Snow’s affection for certain forms and strategies is inexhaustible, but his reprises are neither sentimental nor purely retrospective—they are rigorous. Reuse of a theme or a motif transforms it both in its physical properties and in the mind of the spectator.
The Walking Woman initially drew attention to itself but very quickly began to direct attention to its surroundings as an object famed for its production of art experience. Creating objects that functioned as directors of attention continued to preoccupy Snow, as he tested his ideas in different materials and media. Films that explore different camera movements, from the obsessive zoom of Wavelength, 1966–67, to the hyperactivated machine of La Région Centrale, 1971, heighten one’s consciousness of human vision.
His sculptures are also noteworthy in this respect, many functioning as instruments, frames, windows, or apertures that open one world onto another and concentrate the power of sight. In the late 1960s Snow was working with aluminum, wood, and other sorts of industrial materials to create work at an arresting scale, but these objects were not intended for disinterested contemplation—they were made for active use. His Scope, 1967, made of stainless steel, is a giant recumbent periscope, designed for curious visitors to look through. By contrast, his hieratic Seated Sculpture, 1982, formed from the bending of three steel plates, creates a shadowy experience of tunnel vision for spectators who physically enter the work. Blind, 1968, and De La, 1972, are also directors of attention, though in different ways.
In Blind, visitors walk the narrow corridors between the sculpture’s mesh screens; their short walks bring out the characteristics of the piece, their bodies become part of the work for those looking on. In De La, spectators who approach the camera-activating machine are likely to be caught on video; here again their brief appearances become part of the work for themselves and others. Snow is not a social artist, but these works, and the many others that encourage cooperative exploration, direct his audience’s attention to the visual habits and social performances of people who go to art galleries.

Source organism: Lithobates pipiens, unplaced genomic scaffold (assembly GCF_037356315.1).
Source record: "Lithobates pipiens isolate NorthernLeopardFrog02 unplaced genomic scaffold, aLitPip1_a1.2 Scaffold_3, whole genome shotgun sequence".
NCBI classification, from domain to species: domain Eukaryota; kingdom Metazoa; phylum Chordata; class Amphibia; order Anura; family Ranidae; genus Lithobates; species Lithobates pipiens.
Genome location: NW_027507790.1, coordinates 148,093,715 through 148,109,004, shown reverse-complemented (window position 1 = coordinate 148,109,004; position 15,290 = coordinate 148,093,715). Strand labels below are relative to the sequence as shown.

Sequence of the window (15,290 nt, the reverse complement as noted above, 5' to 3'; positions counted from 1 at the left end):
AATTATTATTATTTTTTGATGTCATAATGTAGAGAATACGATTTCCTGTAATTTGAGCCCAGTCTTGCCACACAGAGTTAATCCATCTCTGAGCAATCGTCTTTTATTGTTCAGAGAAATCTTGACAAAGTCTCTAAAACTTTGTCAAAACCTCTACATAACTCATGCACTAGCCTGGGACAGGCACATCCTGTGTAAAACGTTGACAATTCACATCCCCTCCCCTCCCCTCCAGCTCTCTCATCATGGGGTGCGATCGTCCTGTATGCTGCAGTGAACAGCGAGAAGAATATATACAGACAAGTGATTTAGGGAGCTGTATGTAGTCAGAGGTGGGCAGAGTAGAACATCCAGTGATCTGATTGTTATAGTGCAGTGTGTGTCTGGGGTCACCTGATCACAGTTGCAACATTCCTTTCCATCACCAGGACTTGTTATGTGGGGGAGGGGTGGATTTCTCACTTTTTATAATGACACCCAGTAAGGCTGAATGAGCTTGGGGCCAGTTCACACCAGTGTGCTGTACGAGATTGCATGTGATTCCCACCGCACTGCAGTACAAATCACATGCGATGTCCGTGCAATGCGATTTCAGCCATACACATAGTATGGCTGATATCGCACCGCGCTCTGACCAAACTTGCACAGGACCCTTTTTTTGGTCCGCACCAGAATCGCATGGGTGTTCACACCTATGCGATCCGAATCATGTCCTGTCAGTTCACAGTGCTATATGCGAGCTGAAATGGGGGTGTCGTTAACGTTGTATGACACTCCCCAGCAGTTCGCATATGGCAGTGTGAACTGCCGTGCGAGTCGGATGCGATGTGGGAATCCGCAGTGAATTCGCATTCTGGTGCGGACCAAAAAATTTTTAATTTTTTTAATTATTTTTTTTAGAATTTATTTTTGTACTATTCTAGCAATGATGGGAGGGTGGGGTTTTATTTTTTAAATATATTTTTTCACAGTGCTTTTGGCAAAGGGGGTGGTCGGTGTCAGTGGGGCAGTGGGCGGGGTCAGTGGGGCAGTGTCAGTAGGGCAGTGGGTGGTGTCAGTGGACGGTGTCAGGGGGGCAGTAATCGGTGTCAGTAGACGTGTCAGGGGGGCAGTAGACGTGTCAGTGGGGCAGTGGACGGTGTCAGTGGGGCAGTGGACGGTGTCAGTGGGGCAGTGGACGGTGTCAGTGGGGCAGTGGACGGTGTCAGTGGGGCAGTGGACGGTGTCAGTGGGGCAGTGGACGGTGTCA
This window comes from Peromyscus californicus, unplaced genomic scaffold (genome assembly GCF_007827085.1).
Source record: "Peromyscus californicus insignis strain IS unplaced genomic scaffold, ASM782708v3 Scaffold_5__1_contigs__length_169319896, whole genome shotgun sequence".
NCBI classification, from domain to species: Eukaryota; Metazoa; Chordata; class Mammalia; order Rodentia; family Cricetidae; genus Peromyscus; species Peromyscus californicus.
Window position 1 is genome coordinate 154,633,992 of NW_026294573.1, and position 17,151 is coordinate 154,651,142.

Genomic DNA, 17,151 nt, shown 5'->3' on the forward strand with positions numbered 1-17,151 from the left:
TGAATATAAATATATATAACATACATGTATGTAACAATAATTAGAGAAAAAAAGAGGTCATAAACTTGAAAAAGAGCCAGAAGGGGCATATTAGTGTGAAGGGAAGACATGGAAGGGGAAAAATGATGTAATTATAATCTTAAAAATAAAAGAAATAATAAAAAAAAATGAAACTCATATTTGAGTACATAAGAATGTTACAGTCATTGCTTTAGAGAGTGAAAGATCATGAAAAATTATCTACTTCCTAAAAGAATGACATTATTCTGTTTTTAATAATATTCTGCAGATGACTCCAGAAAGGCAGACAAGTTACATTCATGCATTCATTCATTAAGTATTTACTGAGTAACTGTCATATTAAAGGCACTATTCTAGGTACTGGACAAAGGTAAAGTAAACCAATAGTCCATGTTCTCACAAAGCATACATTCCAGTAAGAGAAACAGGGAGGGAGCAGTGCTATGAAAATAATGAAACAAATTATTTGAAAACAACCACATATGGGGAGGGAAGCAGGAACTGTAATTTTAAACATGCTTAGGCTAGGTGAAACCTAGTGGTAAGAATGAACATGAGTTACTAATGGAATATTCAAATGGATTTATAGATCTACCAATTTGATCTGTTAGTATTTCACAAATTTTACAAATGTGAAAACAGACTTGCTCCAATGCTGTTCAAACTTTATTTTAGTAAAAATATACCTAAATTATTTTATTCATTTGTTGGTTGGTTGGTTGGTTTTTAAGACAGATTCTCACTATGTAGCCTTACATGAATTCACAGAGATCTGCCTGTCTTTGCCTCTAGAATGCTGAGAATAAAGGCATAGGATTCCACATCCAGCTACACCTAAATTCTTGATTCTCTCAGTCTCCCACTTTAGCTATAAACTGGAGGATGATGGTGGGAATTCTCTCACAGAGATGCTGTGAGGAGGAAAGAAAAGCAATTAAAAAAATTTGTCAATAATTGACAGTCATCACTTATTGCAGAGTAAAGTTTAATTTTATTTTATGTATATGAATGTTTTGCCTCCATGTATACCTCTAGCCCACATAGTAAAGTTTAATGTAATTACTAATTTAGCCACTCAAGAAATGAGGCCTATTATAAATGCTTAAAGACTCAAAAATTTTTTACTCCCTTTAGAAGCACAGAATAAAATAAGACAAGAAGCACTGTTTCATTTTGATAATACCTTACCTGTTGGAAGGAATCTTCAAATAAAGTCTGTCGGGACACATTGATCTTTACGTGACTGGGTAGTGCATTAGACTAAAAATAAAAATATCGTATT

Chance factors into any creative process. Snow has sometimes courted its possibilities in his recording-media works: photographic, film, sound, and video production. This began with Four to Five, 1962, when he took his Walking Woman figure out of the studio to be photographed among pedestrians on the Toronto streets. A more carefully planned project than Snow’s film Wavelength could scarcely be imagined, but the uncontrolled flow of city traffic outside his studio windows is not insignificant to the work. Nature performs itself in his monumental landscape film La Région Centrale. Street life as it happens is the basis of his video installation The Corner of Braque and Picasso Streets, 2009, in which the real-time streaming of a surveillance camera turns Cubist when projected on an arrangement of plinths.
Chance also comes into play in ways that may not be recognized by the spectator. A photographic work, 8 x 10, 1969, is composed of eighty photographs of one subject: a rectangle made of black tape laid down on a silvery-grey surface. The proportions of the taped rectangle match those of the photograph (the industrial standard 8 x 10 inches). The photographs are organized in a grid (of 8 x 10), thereby forming a network of formal relationships. The hidden surprise is that these relationships, however effective, are not fixed, as the photographs are supposed to be shuffled before each installation, whether by Snow or by technicians following his instructions. This deployment of chance in an otherwise rigorous system is 8 x 10’s secret. Snow’s oeuvre is sewn with little secrets.